It’s the end of June, shortly going to be the beginning of July and we all know what that means! A new iPhone model is about to become available to consumers today, the 24th of June.
Already the iPhone has its share drama surrounding it, some of it started as early as April of 2010. In early April, Gizmodo editor Jason Chen acquired a then secret iPhone 4 prototype model from an unnamed source for a sum of $5,000. held extensive coverage of the iPhone 4 and even was mentioned on large news networks like FoxNews, How To Build A Circuit Safely CNN and MSNBC. His house was later raided by the California Rapid Enforcement Allied Computer Team and had his computers seized. The reason for the raid on his home was something to do with industrial espionage; but how could you be guilty of that if all you are doing is buying something? You’re not stealing it so what’s the problem.
Then when the iPhone was available for pre-order online, the system crashed after over 600,000 preorders had been registered. Not only that, AT&T’s systems were suffering from security breaches and people were accessing other people’s accounts accidentally, and being able to view and edit other customer’s information. There were reports of AT&T stores being closed over the amount of people trying to preorder and the stress of AT&T’s system being overloaded. Finally, after hours of confusion and errors, AT&T and shut down the pre order system.
Mashable reporter Sam Axon reported being mugged while standing in line for the iPhone 4 earlier today in Chicago. His tweet on Twitter was as follows “I was just mugged while waiting in line for the iPhone 4. Not kidding.” What is this world coming to?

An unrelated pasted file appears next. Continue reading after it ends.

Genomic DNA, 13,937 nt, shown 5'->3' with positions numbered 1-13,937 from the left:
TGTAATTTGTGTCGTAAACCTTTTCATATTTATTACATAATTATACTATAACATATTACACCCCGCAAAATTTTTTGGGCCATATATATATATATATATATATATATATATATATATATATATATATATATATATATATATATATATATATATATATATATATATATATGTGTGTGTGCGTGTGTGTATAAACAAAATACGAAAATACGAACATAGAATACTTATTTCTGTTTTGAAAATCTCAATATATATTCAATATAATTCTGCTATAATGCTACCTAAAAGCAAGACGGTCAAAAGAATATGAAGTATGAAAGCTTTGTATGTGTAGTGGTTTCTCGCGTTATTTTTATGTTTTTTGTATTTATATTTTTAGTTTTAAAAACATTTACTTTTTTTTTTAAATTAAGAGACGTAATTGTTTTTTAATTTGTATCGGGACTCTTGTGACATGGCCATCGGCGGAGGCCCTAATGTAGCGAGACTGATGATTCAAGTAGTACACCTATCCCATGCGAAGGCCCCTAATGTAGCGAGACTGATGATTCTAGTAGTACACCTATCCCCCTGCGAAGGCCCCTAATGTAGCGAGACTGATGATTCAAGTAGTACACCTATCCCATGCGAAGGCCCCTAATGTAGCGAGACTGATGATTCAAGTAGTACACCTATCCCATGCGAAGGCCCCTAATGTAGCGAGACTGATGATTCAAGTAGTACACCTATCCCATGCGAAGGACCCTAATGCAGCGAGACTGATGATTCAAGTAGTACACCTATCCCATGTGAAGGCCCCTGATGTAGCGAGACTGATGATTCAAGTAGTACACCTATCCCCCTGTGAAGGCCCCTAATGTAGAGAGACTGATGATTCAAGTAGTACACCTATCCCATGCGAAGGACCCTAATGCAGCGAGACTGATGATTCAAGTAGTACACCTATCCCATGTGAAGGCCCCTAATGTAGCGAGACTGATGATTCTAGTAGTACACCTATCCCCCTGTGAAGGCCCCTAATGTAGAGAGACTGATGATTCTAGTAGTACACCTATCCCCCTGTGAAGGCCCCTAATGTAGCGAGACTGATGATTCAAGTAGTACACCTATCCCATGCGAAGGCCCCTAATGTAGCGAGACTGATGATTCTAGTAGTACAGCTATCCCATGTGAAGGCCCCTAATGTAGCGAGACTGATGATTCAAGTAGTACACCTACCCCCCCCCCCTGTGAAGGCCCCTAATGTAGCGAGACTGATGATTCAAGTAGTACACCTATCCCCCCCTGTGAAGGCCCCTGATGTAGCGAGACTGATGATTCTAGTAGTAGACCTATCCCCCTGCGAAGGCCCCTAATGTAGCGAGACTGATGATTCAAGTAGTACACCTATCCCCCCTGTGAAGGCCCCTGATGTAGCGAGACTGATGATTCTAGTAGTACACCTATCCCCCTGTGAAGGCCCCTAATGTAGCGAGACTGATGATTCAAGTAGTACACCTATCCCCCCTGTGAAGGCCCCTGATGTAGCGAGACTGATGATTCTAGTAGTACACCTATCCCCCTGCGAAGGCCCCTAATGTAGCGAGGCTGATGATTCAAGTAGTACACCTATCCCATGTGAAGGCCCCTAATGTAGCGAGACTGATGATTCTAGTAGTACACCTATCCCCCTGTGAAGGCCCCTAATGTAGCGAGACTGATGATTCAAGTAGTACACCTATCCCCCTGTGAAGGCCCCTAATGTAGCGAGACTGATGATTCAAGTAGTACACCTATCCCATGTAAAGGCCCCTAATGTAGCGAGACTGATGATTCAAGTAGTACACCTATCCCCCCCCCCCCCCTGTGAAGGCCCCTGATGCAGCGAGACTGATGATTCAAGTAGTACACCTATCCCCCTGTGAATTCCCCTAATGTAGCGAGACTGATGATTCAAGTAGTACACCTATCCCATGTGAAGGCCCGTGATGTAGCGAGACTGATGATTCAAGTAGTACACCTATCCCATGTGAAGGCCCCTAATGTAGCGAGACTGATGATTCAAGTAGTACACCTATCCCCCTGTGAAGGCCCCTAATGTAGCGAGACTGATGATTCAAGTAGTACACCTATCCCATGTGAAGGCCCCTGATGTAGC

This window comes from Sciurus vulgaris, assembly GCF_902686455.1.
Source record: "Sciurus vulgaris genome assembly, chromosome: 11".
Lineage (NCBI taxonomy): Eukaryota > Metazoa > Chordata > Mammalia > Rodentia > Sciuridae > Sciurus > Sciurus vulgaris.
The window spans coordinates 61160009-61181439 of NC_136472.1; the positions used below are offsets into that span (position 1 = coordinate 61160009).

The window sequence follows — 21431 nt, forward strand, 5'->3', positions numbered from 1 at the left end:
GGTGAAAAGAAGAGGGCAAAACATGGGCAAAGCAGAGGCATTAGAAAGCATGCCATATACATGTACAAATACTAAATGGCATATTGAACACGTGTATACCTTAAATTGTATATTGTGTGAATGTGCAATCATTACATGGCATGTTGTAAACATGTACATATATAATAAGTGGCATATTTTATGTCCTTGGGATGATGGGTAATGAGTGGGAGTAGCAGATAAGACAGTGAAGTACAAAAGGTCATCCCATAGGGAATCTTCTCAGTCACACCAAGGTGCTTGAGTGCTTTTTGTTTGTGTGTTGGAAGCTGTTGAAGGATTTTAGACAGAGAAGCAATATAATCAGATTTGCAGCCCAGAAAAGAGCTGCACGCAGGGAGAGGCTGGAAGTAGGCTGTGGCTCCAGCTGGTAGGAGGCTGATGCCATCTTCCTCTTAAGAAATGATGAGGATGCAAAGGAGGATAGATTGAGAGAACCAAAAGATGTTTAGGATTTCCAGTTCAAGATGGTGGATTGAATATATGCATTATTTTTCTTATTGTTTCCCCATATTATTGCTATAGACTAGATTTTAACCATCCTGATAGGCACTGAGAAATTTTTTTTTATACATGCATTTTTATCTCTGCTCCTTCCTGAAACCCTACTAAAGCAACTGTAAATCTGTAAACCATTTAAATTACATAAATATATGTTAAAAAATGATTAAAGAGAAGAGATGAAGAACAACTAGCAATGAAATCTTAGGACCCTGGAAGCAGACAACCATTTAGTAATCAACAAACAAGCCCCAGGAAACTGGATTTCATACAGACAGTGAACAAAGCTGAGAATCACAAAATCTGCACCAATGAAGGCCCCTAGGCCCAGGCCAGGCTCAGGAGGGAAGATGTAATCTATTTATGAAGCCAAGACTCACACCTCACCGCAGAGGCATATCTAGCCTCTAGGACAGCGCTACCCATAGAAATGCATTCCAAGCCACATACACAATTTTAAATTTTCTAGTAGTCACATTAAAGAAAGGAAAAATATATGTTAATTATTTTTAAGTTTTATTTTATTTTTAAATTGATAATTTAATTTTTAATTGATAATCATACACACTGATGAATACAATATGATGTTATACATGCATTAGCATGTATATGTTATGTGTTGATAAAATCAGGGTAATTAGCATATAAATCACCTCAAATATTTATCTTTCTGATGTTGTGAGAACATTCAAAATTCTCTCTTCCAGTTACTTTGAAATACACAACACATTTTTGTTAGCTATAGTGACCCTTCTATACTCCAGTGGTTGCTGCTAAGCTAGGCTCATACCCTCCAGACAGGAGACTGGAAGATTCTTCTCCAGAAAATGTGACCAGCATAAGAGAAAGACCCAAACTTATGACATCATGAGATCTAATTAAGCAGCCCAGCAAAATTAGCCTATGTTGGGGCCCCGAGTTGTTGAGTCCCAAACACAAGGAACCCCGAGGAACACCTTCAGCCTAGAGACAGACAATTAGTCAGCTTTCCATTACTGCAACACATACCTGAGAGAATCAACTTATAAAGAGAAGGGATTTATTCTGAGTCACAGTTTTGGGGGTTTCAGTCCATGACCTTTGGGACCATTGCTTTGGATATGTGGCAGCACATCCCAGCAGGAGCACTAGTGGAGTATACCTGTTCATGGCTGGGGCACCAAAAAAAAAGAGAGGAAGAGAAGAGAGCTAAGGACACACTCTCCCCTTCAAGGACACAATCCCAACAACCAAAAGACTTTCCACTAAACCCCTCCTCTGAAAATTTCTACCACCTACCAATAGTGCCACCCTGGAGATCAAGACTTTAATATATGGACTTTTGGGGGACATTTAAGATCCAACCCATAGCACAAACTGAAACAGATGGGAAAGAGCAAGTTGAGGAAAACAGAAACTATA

And finally, there are reports abound of the iPhone 4 having issues with its hardware. is reporting the iPhone 4 will drop all service if the case of the phone is squeezed near the antenna mount on the side of the case. It turns out that Online Electrical Theory Courses you can bridge two antenna with your finger and that will cause the phone to drop calls. The solution is as simple as a tiny piece of scotch tape, or put the phone in a case. It’s an easy fix, but for $500 should this really be an issue?
There is also verifiable evidence that the screen of the iPhone 4 has issues with yellow pixels, bands and splotches on the screen from normal use. Most likely Apple will not repair the problem for free and will claim that the user damaged the LCD themselves. Again, should this be an issue at release or should it have been fixed before the extremely expensive device was sold to the public?
Apple has a history of releasing cutting edge products, but with the knowledge that the iPhone 4 was going to be as popular as it is they should have put more thought and time into testing and development. It’s far easier to deal with design problems before you put item into mass production than it is to deal with them after the consumer has purchased the item. Maybe Apple will learn a valuable lesson from this release.

By Master